I have no choice. The…T-X… has cor…corrupted my system… My CPU is intact. But I cannot control… my other functions. -Terminator, Terminator 3: Rise of the Machines
In my last post, I outlined how to remove some of your sticky ”followed non-followers” in your Twitter account. These are the accounts listed in your FriendorFollow array as the ones you follow but they don’t follow you. And they just won’t disappear no matter what actions you take.
In that discussion, I mentioned using TweepSync to cross-reference those ghost accounts with operational ones. Then you can identify and remove the rogue IDs from your Social Array.
Well, if you started using TweepSync, you probably noticed that you automatically started following two new accounts which don’t follow you back.
And you can’t get rid of them either.
These accounts belong to the team that developed TweepSync.
Surprisingly enough, it was FriendorFollow that ratted them out.
FriendorFollow has a new feature that separates out the new unfollowers from those that have been around for a while. So if you just started following a Twitter account, their avatar will show up as a new unfollower. These new people haven’t had time to review your account and follow you back.
Similarly, if someone decides to stop following you, they will show up here as well.
It gives you an idea of who wants to hear what you have to say and who you are boring to tears with your Twitter stream.
Now, Back To The TweepSync Twitter Challenge.
After clearing out some of my inactive followers, I found two new accounts listed as “followed non-followers”. This meant that either I had two accounts that stopped following me, or I had recently started following these two new accounts.
I was really shocked to find that I continued to follow these two mystery accounts after I specifically unfollowed them. I realized that I had a couple of rogues on my hand after unfollowing them 6 times and my account continued to re-follow them three minutes later each time.
It was as if I had lost control over my account!
I didn’t resolve the issue until I remembered a few security incidents that allowed several “enterprising” individuals to rack up an insane number of followers. They did this by encouraging unsuspecting individuals to run compromising malware which gave them access to their hosts’ accounts.
After remembering the incident, I logged into Twitter and cruised on over to the “connections” page to see which applications I had given access to my account. And I found my culprit.
As I stated above, TweepSync was the guilty party. Or more correctly, it was the parent application, Tweep Tycoon, that was signing me up to follow these two accounts.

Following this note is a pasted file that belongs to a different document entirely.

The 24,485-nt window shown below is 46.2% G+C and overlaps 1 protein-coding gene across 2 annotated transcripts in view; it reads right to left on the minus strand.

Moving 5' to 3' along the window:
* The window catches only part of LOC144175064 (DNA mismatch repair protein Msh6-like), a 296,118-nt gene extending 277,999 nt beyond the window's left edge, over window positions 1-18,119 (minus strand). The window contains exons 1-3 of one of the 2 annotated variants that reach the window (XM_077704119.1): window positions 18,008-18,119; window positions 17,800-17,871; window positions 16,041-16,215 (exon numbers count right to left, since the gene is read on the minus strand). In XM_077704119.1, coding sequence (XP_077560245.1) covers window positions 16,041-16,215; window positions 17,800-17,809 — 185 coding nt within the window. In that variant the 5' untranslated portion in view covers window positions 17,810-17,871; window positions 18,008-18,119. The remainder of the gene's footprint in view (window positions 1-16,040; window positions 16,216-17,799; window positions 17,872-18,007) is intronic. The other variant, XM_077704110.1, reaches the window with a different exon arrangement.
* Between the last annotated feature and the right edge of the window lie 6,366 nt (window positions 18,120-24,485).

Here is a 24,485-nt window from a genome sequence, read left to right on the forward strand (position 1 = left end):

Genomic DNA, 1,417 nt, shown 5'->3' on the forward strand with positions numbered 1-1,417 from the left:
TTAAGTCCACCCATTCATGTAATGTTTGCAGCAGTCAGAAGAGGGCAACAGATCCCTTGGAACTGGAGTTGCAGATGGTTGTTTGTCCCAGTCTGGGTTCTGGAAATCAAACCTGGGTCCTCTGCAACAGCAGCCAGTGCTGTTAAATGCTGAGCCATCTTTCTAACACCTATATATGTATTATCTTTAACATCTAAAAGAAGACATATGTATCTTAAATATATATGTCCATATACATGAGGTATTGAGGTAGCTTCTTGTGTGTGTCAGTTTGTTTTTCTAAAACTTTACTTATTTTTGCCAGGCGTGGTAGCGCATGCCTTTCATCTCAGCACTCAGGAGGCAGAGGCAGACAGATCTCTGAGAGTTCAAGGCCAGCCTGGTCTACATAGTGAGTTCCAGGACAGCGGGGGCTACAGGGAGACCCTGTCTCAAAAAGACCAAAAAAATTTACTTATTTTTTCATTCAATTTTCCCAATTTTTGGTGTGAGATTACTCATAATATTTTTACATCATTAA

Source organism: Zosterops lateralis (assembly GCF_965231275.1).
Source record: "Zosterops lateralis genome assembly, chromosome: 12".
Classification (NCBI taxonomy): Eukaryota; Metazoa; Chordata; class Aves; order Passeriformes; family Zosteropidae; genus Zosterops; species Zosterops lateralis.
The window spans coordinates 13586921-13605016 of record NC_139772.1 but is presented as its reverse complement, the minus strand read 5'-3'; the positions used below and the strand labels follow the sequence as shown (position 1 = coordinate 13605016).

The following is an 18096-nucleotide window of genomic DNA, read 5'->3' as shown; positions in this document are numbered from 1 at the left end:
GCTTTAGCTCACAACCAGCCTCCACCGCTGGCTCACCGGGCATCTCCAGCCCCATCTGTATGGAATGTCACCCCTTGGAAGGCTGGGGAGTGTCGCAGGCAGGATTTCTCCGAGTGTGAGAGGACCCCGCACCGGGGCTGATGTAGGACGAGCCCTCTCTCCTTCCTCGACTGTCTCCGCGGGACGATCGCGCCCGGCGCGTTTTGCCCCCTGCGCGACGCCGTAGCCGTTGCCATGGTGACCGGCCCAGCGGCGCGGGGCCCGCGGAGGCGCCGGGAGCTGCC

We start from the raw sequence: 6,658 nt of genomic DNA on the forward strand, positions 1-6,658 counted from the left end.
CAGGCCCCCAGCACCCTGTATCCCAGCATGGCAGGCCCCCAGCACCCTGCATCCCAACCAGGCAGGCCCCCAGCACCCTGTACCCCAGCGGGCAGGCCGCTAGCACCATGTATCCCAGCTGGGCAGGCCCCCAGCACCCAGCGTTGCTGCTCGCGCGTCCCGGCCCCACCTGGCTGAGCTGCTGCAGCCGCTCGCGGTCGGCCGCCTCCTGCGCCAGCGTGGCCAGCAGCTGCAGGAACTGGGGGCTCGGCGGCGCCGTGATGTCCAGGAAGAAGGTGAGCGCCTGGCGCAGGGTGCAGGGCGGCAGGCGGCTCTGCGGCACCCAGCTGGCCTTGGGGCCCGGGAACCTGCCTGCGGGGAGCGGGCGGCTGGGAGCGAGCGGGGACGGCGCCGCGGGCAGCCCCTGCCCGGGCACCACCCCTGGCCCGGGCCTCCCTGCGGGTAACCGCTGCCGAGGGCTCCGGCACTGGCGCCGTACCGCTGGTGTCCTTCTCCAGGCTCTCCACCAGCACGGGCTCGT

Even after unfollowing them several times.
If you use TweepSync, even once, the app forces a follow between your account and its developers. That follow exists as long as you are connected to the parent application, even if you never use TweepSync again.
The way to end the cycle is to revoke access to the parent account for TweepSync, called Tweep Tycoon. Once you do this, you will have no problem removing the accounts that have added themselves.
In The Age of Twitter Spam, Transparency Is King
Now I have no issue with developers setting up their applications to get their users to auto-follow them. Maybe they did it to get feedback. Maybe they did it for customer support reasons. Or maybe they implemented it for future sales reasons. Just tell them what’s happening.
The issue I have here is that they implemented the auto-follow feature without my knowledge. It remained in effect after I stopped using the application.
The application I’m using now, TwitCleaner, does the same thing with one exception. The developers of TwitCleaner will send you a message detailing how they will set you up to follow their account, and vice versa. They will then DM you with a link to their findings. And they tell you that you are free to remove the account off of your follow list.
If also provides some comprehensive information to boot.
As I said before, setting up the system for users to auto-follow the development team is not a problem. However, setting up your clients to follow you without their knowledge or control is a problem. It reminds me of that little DRM fiasco that Sony tried a couple of years ago.
TweepSync is a decent application and I’ll continue to use it when the occasion arises.
But with the state of affairs with spammers right now, I would encourage developers, sales people and online marketers to be as open as possible. Let your prospects know what your service will do, especially if you plan on turning them into your followers.
And for everyone else using Twitter, I would encourage you to regularly review which applications you are giving inside access.